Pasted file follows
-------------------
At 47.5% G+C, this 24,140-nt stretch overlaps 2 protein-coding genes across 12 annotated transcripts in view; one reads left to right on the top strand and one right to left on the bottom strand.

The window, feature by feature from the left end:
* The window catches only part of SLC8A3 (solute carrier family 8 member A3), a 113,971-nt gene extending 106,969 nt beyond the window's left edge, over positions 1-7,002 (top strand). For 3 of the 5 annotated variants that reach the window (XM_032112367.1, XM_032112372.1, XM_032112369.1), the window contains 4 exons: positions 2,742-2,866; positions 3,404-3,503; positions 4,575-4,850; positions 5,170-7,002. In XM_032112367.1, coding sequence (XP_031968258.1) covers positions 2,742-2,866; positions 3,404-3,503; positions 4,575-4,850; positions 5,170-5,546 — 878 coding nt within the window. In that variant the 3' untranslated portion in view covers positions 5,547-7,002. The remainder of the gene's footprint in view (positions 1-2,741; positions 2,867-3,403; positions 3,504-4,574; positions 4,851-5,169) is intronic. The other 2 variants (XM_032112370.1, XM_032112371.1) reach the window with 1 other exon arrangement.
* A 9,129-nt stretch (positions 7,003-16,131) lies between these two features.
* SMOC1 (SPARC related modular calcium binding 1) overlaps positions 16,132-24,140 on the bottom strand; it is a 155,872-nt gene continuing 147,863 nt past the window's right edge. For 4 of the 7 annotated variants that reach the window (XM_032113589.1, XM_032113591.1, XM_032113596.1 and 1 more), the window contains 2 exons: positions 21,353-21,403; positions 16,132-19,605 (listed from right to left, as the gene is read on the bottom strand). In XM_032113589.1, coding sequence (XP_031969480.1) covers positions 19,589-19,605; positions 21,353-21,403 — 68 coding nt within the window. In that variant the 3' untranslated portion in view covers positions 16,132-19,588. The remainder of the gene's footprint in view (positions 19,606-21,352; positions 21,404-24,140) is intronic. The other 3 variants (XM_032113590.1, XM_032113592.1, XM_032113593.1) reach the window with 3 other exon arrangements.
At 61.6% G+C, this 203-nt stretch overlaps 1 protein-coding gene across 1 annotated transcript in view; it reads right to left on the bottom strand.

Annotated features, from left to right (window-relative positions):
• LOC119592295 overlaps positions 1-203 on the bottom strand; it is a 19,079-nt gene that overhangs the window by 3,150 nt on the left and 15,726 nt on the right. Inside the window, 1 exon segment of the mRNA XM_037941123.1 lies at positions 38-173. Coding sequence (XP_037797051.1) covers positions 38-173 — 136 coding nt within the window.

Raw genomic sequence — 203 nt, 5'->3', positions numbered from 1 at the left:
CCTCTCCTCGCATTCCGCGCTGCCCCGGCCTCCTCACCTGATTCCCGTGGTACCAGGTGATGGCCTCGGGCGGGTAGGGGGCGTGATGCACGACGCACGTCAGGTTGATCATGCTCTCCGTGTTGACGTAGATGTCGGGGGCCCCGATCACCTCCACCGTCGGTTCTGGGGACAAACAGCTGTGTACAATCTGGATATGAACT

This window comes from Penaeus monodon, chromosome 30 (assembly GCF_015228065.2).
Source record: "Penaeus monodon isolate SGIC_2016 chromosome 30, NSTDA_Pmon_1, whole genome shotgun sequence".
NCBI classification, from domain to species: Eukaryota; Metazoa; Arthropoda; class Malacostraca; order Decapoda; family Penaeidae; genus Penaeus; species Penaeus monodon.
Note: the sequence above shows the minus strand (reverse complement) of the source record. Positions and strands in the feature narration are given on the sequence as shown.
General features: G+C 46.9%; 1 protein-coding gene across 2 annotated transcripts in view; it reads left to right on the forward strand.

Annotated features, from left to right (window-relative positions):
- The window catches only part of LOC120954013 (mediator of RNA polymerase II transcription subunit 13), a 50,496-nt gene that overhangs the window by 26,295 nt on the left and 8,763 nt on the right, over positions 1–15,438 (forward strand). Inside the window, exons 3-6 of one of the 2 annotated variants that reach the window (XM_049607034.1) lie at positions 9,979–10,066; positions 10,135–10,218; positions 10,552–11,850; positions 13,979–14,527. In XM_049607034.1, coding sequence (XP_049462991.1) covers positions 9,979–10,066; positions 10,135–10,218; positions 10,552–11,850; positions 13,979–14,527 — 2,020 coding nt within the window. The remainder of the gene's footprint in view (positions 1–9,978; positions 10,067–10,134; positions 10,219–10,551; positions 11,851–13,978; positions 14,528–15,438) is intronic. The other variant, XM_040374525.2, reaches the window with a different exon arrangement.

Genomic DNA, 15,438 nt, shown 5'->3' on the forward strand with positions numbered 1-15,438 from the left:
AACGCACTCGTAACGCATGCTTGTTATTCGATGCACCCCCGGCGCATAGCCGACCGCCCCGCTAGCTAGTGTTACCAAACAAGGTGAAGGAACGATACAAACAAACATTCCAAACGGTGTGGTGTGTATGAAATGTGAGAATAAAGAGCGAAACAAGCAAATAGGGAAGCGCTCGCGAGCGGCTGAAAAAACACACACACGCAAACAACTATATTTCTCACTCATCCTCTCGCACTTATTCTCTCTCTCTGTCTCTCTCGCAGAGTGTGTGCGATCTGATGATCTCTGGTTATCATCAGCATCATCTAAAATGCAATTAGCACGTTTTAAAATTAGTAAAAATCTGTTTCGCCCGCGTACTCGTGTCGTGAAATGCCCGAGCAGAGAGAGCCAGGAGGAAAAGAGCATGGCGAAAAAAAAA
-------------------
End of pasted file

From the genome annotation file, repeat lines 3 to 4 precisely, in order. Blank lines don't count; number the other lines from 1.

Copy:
* The window catches only part of SLC8A3 (solute carrier family 8 member A3), a 113,971-nt gene extending 106,969 nt beyond the window's left edge, over positions 1-7,002 (top strand). For 3 of the 5 annotated variants that reach the window (XM_032112367.1, XM_032112372.1, XM_032112369.1), the window contains 4 exons: positions 2,742-2,866; positions 3,404-3,503; positions 4,575-4,850; positions 5,170-7,002. In XM_032112367.1, coding sequence (XP_031968258.1) covers positions 2,742-2,866; positions 3,404-3,503; positions 4,575-4,850; positions 5,170-5,546 — 878 coding nt within the window. In that variant the 3' untranslated portion in view covers positions 5,547-7,002. The remainder of the gene's footprint in view (positions 1-2,741; positions 2,867-3,403; positions 3,504-4,574; positions 4,851-5,169) is intronic. The other 2 variants (XM_032112370.1, XM_032112371.1) reach the window with 1 other exon arrangement.
* A 9,129-nt stretch (positions 7,003-16,131) lies between these two features.